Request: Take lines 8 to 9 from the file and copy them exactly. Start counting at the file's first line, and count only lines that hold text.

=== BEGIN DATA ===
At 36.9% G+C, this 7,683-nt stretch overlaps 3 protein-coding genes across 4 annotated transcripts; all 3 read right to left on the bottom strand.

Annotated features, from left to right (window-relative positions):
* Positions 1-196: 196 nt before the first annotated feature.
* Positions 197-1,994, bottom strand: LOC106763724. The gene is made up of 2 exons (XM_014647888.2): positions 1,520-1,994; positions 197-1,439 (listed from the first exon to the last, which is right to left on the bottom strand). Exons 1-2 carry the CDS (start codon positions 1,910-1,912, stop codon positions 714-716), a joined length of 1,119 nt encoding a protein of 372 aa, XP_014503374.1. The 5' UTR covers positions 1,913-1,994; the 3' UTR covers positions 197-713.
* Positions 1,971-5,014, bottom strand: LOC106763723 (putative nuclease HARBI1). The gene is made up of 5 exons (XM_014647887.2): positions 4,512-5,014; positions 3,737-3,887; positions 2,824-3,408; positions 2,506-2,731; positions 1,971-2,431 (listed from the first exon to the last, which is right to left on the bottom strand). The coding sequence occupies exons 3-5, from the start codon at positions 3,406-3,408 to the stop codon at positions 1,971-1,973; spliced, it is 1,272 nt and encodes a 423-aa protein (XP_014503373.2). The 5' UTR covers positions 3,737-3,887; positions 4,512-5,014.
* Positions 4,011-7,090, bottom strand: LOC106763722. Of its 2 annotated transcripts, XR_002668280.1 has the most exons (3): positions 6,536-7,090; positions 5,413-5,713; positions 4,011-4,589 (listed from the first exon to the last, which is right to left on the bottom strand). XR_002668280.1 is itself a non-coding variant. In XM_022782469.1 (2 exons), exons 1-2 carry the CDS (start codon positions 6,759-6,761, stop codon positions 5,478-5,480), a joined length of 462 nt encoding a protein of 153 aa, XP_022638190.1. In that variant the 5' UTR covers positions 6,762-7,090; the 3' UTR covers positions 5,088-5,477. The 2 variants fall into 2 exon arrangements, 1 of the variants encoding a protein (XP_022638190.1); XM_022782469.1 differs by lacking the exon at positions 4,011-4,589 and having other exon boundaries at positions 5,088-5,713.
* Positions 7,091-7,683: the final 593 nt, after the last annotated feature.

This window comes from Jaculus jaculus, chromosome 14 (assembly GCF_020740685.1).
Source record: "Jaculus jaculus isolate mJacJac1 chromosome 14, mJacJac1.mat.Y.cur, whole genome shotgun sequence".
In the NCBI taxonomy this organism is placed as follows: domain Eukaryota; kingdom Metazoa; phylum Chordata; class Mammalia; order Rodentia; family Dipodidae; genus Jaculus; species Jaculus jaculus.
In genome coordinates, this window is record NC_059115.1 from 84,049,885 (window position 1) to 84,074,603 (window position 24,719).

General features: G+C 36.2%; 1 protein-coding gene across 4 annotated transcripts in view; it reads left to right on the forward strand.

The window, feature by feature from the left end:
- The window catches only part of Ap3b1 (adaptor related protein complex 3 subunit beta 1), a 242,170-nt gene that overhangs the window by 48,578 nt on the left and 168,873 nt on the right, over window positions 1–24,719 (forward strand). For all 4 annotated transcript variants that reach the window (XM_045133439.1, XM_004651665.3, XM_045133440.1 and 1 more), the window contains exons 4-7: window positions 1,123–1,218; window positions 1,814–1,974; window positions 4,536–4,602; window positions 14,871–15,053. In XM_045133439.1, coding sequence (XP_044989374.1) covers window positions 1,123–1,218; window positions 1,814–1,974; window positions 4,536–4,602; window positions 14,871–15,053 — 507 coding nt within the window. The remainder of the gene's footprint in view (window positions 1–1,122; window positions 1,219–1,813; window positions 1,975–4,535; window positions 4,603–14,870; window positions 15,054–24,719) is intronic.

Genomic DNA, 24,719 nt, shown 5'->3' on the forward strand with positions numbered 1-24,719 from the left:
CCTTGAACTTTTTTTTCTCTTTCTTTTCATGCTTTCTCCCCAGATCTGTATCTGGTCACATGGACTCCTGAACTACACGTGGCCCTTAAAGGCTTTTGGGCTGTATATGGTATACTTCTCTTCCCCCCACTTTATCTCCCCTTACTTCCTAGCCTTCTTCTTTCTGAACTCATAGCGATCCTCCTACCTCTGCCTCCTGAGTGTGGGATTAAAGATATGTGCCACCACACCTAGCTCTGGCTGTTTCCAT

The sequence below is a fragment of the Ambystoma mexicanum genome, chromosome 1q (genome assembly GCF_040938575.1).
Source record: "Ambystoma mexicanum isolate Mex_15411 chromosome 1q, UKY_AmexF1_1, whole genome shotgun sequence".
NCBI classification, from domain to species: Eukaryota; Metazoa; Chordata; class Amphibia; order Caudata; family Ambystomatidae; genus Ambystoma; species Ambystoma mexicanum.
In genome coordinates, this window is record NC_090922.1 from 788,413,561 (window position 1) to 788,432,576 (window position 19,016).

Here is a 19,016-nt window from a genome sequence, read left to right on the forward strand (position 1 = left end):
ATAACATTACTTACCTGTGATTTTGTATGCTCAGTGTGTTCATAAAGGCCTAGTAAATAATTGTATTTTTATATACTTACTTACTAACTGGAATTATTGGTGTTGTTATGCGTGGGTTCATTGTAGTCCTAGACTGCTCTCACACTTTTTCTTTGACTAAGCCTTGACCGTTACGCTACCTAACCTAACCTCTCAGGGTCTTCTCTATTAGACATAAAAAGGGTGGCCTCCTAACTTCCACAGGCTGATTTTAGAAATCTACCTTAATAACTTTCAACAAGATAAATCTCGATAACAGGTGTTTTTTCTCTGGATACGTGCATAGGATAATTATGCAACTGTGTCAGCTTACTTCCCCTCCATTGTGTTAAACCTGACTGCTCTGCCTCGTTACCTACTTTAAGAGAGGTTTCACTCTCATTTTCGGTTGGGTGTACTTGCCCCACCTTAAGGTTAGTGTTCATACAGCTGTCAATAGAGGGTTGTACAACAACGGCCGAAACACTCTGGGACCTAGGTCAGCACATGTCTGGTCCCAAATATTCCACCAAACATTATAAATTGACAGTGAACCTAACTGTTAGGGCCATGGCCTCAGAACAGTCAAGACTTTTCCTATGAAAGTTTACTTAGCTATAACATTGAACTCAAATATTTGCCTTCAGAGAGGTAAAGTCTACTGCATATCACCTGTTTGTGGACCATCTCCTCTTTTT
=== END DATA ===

This window comes from Jaculus jaculus, chromosome 14 (assembly GCF_020740685.1).
Source record: "Jaculus jaculus isolate mJacJac1 chromosome 14, mJacJac1.mat.Y.cur, whole genome shotgun sequence".